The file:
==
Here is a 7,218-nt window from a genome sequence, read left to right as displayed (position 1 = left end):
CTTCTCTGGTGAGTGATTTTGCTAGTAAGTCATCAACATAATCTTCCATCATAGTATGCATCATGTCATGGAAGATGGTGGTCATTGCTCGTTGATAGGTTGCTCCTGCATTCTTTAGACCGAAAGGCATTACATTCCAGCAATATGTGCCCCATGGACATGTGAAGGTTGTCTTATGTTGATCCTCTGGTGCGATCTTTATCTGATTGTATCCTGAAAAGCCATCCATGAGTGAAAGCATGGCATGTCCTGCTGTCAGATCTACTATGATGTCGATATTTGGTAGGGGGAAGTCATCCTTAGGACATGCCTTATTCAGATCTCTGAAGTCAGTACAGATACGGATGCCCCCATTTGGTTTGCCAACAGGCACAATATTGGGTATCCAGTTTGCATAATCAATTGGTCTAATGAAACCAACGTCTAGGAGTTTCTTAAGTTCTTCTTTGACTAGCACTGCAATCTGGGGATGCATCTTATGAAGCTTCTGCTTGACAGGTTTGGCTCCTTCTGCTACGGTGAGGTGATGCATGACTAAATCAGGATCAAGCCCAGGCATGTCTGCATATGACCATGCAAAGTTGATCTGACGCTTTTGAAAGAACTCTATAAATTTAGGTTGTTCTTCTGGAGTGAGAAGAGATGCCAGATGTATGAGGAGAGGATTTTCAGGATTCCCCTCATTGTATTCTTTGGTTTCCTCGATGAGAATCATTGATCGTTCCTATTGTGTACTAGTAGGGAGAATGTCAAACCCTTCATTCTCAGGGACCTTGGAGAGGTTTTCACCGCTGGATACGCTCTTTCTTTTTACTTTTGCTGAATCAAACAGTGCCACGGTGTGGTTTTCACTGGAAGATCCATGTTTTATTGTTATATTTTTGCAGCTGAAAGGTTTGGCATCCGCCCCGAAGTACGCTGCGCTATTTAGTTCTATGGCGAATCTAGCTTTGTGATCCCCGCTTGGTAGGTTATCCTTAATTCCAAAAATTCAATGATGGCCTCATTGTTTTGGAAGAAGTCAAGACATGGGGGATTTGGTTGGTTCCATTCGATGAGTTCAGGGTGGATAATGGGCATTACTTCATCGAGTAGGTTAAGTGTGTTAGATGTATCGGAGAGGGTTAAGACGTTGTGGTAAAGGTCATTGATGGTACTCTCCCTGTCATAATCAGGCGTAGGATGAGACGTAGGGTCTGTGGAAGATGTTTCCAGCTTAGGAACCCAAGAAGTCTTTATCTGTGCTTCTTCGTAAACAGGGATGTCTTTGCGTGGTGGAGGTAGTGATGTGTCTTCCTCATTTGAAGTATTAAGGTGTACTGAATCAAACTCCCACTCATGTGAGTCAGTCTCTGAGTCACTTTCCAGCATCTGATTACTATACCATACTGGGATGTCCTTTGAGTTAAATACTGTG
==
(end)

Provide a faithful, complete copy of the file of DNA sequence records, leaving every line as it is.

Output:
Here is a 7,218-nt window from a genome sequence, read left to right as displayed (position 1 = left end):
CTTCTCTGGTGAGTGATTTTGCTAGTAAGTCATCAACATAATCTTCCATCATAGTATGCATCATGTCATGGAAGATGGTGGTCATTGCTCGTTGATAGGTTGCTCCTGCATTCTTTAGACCGAAAGGCATTACATTCCAGCAATATGTGCCCCATGGACATGTGAAGGTTGTCTTATGTTGATCCTCTGGTGCGATCTTTATCTGATTGTATCCTGAAAAGCCATCCATGAGTGAAAGCATGGCATGTCCTGCTGTCAGATCTACTATGATGTCGATATTTGGTAGGGGGAAGTCATCCTTAGGACATGCCTTATTCAGATCTCTGAAGTCAGTACAGATACGGATGCCCCCATTTGGTTTGCCAACAGGCACAATATTGGGTATCCAGTTTGCATAATCAATTGGTCTAATGAAACCAACGTCTAGGAGTTTCTTAAGTTCTTCTTTGACTAGCACTGCAATCTGGGGATGCATCTTATGAAGCTTCTGCTTGACAGGTTTGGCTCCTTCTGCTACGGTGAGGTGATGCATGACTAAATCAGGATCAAGCCCAGGCATGTCTGCATATGACCATGCAAAGTTGATCTGACGCTTTTGAAAGAACTCTATAAATTTAGGTTGTTCTTCTGGAGTGAGAAGAGATGCCAGATGTATGAGGAGAGGATTTTCAGGATTCCCCTCATTGTATTCTTTGGTTTCCTCGATGAGAATCATTGATCGTTCCTATTGTGTACTAGTAGGGAGAATGTCAAACCCTTCATTCTCAGGGACCTTGGAGAGGTTTTCACCGCTGGATACGCTCTTTCTTTTTACTTTTGCTGAATCAAACAGTGCCACGGTGTGGTTTTCACTGGAAGATCCATGTTTTATTGTTATATTTTTGCAGCTGAAAGGTTTGGCATCCGCCCCGAAGTACGCTGCGCTATTTAGTTCTATGGCGAATCTAGCTTTGTGATCCCCGCTTGGTAGGTTATCCTTAATTCCAAAAATTCAATGATGGCCTCATTGTTTTGGAAGAAGTCAAGACATGGGGGATTTGGTTGGTTCCATTCGATGAGTTCAGGGTGGATAATGGGCATTACTTCATCGAGTAGGTTAAGTGTGTTAGATGTATCGGAGAGGGTTAAGACGTTGTGGTAAAGGTCATTGATGGTACTCTCCCTGTCATAATCAGGCGTAGGATGAGACGTAGGGTCTGTGGAAGATGTTTCCAGCTTAGGAACCCAAGAAGTCTTTATCTGTGCTTCTTCGTAAACAGGGATGTCTTTGCGTGGTGGAGGTAGTGATGTGTCTTCCTCATTTGAAGTATTAAGGTGTACTGAATCAAACTCCCACTCATGTGAGTCAGTCTCTGAGTCACTTTCCAGCATCTGATTACTATACCATACTGGGATGTCCTTTGAGTTAAATACTGTG